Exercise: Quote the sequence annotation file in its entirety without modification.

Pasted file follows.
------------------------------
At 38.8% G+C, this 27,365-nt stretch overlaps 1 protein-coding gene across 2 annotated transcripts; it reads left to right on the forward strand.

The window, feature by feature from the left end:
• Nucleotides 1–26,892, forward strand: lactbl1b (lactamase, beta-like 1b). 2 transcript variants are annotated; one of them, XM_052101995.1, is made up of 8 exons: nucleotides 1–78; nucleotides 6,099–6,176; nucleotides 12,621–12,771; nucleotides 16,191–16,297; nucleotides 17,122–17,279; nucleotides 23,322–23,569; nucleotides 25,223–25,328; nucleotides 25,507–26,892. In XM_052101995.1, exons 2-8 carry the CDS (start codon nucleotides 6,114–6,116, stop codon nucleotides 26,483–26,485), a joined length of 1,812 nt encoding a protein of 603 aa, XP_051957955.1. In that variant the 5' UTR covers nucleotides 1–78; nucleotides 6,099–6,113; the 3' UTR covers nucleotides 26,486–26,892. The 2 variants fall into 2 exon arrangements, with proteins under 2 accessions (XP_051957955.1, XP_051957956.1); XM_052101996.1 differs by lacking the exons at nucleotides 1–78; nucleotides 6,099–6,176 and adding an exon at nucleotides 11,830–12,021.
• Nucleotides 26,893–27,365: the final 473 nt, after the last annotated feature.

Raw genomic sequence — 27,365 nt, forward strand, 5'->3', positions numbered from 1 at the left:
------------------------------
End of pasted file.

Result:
At 38.8% G+C, this 27,365-nt stretch overlaps 1 protein-coding gene across 2 annotated transcripts; it reads left to right on the forward strand.

The window, feature by feature from the left end:
• Nucleotides 1–26,892, forward strand: lactbl1b (lactamase, beta-like 1b). 2 transcript variants are annotated; one of them, XM_052101995.1, is made up of 8 exons: nucleotides 1–78; nucleotides 6,099–6,176; nucleotides 12,621–12,771; nucleotides 16,191–16,297; nucleotides 17,122–17,279; nucleotides 23,322–23,569; nucleotides 25,223–25,328; nucleotides 25,507–26,892. In XM_052101995.1, exons 2-8 carry the CDS (start codon nucleotides 6,114–6,116, stop codon nucleotides 26,483–26,485), a joined length of 1,812 nt encoding a protein of 603 aa, XP_051957955.1. In that variant the 5' UTR covers nucleotides 1–78; nucleotides 6,099–6,113; the 3' UTR covers nucleotides 26,486–26,892. The 2 variants fall into 2 exon arrangements, with proteins under 2 accessions (XP_051957955.1, XP_051957956.1); XM_052101996.1 differs by lacking the exons at nucleotides 1–78; nucleotides 6,099–6,176 and adding an exon at nucleotides 11,830–12,021.
• Nucleotides 26,893–27,365: the final 473 nt, after the last annotated feature.

Raw genomic sequence — 27,365 nt, forward strand, 5'->3', positions numbered from 1 at the left: